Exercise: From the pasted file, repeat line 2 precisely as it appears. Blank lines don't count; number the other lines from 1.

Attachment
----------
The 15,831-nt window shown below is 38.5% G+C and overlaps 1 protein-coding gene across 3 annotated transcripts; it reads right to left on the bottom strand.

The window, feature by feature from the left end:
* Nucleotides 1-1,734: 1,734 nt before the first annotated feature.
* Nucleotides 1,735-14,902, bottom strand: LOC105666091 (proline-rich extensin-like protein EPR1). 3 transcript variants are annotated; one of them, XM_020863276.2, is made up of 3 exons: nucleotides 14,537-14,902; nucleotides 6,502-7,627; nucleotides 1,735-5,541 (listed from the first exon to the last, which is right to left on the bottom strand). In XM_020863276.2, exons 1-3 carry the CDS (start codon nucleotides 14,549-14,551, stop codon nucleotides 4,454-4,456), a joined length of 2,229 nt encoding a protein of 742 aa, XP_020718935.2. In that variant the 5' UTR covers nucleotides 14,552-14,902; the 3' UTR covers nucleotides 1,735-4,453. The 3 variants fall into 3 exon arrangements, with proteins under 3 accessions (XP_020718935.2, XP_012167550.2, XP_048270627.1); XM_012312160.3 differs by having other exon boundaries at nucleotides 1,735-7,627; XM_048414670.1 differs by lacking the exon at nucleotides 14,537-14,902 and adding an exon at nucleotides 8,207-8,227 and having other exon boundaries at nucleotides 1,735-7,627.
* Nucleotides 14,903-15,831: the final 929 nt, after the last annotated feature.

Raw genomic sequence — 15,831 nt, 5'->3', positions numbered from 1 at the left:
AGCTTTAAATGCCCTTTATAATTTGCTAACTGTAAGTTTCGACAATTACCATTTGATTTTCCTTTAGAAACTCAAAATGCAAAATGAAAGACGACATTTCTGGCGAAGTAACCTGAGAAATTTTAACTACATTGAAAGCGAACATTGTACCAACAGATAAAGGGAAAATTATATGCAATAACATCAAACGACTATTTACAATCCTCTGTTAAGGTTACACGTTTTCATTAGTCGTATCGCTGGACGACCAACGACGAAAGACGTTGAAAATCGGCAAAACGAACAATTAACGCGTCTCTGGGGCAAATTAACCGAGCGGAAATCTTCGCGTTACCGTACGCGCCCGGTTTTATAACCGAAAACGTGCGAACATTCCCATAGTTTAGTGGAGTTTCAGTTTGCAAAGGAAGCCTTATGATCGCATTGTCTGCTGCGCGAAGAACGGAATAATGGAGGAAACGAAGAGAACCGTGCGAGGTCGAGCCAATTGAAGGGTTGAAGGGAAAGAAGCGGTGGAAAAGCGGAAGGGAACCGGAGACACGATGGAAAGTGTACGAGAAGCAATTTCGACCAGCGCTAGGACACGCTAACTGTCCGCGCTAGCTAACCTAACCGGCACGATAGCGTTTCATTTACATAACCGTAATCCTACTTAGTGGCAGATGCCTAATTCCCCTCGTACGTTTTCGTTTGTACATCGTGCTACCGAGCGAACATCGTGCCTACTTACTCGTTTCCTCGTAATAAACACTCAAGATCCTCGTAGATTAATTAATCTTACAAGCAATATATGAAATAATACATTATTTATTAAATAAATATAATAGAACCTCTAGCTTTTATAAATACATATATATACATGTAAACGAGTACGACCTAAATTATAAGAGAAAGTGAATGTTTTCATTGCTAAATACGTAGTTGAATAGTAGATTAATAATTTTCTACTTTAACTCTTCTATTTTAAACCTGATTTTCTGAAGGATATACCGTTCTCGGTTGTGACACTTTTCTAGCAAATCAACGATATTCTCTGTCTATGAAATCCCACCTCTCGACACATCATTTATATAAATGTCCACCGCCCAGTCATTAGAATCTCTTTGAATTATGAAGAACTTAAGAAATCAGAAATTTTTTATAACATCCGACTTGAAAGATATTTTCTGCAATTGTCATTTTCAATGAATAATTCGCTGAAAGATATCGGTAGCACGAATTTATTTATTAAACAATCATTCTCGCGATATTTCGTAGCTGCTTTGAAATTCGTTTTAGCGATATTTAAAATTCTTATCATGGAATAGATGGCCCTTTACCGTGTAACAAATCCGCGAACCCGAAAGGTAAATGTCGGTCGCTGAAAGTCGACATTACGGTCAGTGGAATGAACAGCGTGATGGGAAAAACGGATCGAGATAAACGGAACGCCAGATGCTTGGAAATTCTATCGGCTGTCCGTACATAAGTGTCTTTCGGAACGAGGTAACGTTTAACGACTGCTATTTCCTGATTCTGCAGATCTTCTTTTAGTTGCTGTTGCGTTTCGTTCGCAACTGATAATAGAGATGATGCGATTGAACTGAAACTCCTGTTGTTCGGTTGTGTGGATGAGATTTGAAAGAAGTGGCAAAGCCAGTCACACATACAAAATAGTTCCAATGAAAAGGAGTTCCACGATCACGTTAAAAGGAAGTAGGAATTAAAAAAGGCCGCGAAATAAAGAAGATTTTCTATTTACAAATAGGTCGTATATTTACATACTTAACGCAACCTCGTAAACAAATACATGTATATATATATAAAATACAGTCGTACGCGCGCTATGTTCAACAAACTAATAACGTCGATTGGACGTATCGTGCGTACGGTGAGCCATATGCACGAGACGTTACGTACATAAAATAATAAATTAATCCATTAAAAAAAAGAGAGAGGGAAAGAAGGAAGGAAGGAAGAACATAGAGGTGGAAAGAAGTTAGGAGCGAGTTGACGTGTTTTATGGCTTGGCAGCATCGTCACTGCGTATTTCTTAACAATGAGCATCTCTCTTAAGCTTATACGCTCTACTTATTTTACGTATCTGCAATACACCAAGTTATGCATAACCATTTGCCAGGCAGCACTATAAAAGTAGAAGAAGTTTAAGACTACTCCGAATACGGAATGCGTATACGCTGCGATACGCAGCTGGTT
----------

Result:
The window, feature by feature from the left end: